13 May 2016 2.:00 pm Aula Enzo Paci, Department of Philosophy, University of Milan
The purpose of this workshop is to provide a multidisciplinary perspective on the fascinating yet elusive notion of vagueness. Logical, philosophical and mathematical concepts and techniques will be brought to bear on the topic.
Attendance is free, all welcome!
- Vincenzo Marra (Department of Mathematics, University of Milan)
- Elisa Paganini (Department of Philosophy, University of Milan)
- Nicholas J J Smith (Department of Philosophy, University of Sydney)
Titles and abstracts
Vincenzo Marra: Questioning Boundaries
According to the received view, one key pre-theoretical feature of a vague predicate is that its extension lacks definite boundaries. Despite its intuitive appeal, as it stands this statement has hardly any content at all. Can the extension of a monadic vague predicate be a subset of the domain of discourse while still “lacking precise boundaries”? Even such a simple question has been answered both affirmatively and negatively in the literature — when raw intuitions are our best available weapons, the battle rages on. I bring more refined ideas from modern mathematics to bear on the issue; the deep and much-studied relationship between logic and geometry provides us with with a well-endowed arsenal. I then argue that the pre-theoretical assumption about boundaries can be clarified, and made useful.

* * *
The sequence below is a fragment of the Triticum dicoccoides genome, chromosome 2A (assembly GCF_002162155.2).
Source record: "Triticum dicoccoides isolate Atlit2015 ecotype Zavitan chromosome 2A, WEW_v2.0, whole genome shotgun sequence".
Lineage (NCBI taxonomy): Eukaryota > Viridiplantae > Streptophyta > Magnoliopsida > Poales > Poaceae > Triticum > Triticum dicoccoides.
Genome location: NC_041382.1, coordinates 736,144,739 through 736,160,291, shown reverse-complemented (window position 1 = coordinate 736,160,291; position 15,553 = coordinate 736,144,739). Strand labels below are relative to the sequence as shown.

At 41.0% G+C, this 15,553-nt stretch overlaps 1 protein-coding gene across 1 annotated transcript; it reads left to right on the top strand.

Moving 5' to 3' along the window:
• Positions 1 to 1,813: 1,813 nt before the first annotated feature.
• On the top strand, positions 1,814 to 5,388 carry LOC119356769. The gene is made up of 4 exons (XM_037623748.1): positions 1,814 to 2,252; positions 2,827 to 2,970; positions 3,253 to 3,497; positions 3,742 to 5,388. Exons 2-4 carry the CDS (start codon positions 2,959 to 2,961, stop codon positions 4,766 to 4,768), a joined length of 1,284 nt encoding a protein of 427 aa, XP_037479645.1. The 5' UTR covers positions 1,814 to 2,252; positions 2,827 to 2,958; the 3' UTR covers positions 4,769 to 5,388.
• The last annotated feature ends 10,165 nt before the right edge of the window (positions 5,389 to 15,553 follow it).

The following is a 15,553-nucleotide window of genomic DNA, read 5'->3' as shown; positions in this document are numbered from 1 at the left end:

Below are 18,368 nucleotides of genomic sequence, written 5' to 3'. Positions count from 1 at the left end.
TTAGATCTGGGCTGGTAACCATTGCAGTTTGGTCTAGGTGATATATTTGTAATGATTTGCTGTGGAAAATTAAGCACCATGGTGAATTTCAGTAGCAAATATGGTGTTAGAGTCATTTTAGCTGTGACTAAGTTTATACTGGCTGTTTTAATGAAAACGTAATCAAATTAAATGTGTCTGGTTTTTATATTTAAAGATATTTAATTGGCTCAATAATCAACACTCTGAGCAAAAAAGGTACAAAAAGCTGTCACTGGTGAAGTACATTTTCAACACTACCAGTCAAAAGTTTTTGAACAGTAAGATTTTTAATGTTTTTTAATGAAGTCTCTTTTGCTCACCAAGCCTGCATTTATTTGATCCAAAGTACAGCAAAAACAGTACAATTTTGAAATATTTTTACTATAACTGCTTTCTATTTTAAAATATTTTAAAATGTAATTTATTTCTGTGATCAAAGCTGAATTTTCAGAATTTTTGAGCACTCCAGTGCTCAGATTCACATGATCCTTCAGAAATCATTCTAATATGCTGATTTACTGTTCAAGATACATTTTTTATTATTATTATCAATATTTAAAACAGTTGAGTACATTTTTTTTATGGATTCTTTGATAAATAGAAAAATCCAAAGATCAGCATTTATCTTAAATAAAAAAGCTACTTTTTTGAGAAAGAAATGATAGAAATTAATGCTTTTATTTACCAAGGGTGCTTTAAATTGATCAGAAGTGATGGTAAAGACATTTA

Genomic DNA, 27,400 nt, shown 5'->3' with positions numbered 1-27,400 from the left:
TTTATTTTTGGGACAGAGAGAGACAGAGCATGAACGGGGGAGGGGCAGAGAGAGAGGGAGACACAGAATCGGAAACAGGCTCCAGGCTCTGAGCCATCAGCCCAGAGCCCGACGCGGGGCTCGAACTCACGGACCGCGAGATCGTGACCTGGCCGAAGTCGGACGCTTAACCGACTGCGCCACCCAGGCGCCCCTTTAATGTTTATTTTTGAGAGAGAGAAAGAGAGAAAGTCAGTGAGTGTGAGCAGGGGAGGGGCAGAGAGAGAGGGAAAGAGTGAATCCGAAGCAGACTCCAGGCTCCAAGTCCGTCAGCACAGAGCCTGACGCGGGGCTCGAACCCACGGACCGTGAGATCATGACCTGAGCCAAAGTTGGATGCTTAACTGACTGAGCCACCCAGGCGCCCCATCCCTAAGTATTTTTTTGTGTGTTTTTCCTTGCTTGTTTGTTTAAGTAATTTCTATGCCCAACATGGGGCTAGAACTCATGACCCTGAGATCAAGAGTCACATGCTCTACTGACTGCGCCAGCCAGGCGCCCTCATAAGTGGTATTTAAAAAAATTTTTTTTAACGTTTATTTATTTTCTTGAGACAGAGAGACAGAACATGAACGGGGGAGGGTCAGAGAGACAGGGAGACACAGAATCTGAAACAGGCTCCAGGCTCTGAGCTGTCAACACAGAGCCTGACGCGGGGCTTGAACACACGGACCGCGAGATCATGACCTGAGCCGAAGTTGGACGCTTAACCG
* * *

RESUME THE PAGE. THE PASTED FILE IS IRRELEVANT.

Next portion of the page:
Elisa Paganini: Vague Objects within Classical Logic and Standard Mereology, and without Indeterminate Identity
Weatherson (2003) argues that whoever accepts classical logic, standard mereology and the difference between vague objects and any others, should conclude that there are no vague objects. Barnes and Williams (2009) claim that a supporter of vague objects who accepts classical logic and standard mereology should recognize that the existence of vague objects implies indeterminate identity. I contend that whoever maintains classical logic, standard mereology and the difference between vague objects and any others, is not forced to conclude with Weatherson that there are no vague objects; nor is she compelled to revise her point of view according to Barnes and Williams’s proposal and to accept that the existence of vague objects implies indeterminate identity.
Nicholas JJ Smith: Solving the Sorites: You’re Doing it Wrong
A requirement on any theory of vagueness is that it solve the sorites paradox. It is generally agreed that there are two aspects to such a solution. One task is to locate the error in the sorites argument. The second task is to explain why the argument is nevertheless compelling — why the sorites reasoning constitutes a paradox rather than a simple mistake. I argue for a further constraint on approaches to the second task: they should conform to the standard modus operandi in formal semantics, in which the semantic theory one develops is taken to be implicit in the usage and/or intuitions of competent speakers. I then argue that, out of the current main contenders for a theory of vagueness, only theories that posit degrees of truth can meet this further constraint.